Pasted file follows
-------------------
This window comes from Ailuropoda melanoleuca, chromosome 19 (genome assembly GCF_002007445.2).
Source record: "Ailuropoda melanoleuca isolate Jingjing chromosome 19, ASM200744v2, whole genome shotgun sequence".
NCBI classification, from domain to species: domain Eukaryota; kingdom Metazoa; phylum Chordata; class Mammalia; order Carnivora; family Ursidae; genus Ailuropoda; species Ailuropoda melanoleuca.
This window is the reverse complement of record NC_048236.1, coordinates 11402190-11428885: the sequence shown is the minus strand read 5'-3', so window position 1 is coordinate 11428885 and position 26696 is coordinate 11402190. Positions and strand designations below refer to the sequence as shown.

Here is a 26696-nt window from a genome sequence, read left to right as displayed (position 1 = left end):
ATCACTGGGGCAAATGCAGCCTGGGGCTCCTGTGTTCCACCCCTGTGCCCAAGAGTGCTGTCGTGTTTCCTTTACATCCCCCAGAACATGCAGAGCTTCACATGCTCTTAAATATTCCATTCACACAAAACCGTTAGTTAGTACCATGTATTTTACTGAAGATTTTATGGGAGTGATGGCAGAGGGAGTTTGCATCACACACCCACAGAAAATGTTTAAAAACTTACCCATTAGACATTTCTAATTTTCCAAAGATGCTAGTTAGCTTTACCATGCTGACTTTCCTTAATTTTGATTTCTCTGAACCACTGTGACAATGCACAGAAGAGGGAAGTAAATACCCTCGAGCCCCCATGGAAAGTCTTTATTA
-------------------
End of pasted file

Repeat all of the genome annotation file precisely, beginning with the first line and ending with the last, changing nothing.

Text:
This window comes from Ailuropoda melanoleuca, chromosome 19 (genome assembly GCF_002007445.2).
Source record: "Ailuropoda melanoleuca isolate Jingjing chromosome 19, ASM200744v2, whole genome shotgun sequence".
NCBI classification, from domain to species: domain Eukaryota; kingdom Metazoa; phylum Chordata; class Mammalia; order Carnivora; family Ursidae; genus Ailuropoda; species Ailuropoda melanoleuca.
This window is the reverse complement of record NC_048236.1, coordinates 11402190-11428885: the sequence shown is the minus strand read 5'-3', so window position 1 is coordinate 11428885 and position 26696 is coordinate 11402190. Positions and strand designations below refer to the sequence as shown.

Here is a 26696-nt window from a genome sequence, read left to right as displayed (position 1 = left end):
ATCACTGGGGCAAATGCAGCCTGGGGCTCCTGTGTTCCACCCCTGTGCCCAAGAGTGCTGTCGTGTTTCCTTTACATCCCCCAGAACATGCAGAGCTTCACATGCTCTTAAATATTCCATTCACACAAAACCGTTAGTTAGTACCATGTATTTTACTGAAGATTTTATGGGAGTGATGGCAGAGGGAGTTTGCATCACACACCCACAGAAAATGTTTAAAAACTTACCCATTAGACATTTCTAATTTTCCAAAGATGCTAGTTAGCTTTACCATGCTGACTTTCCTTAATTTTGATTTCTCTGAACCACTGTGACAATGCACAGAAGAGGGAAGTAAATACCCTCGAGCCCCCATGGAAAGTCTTTATTA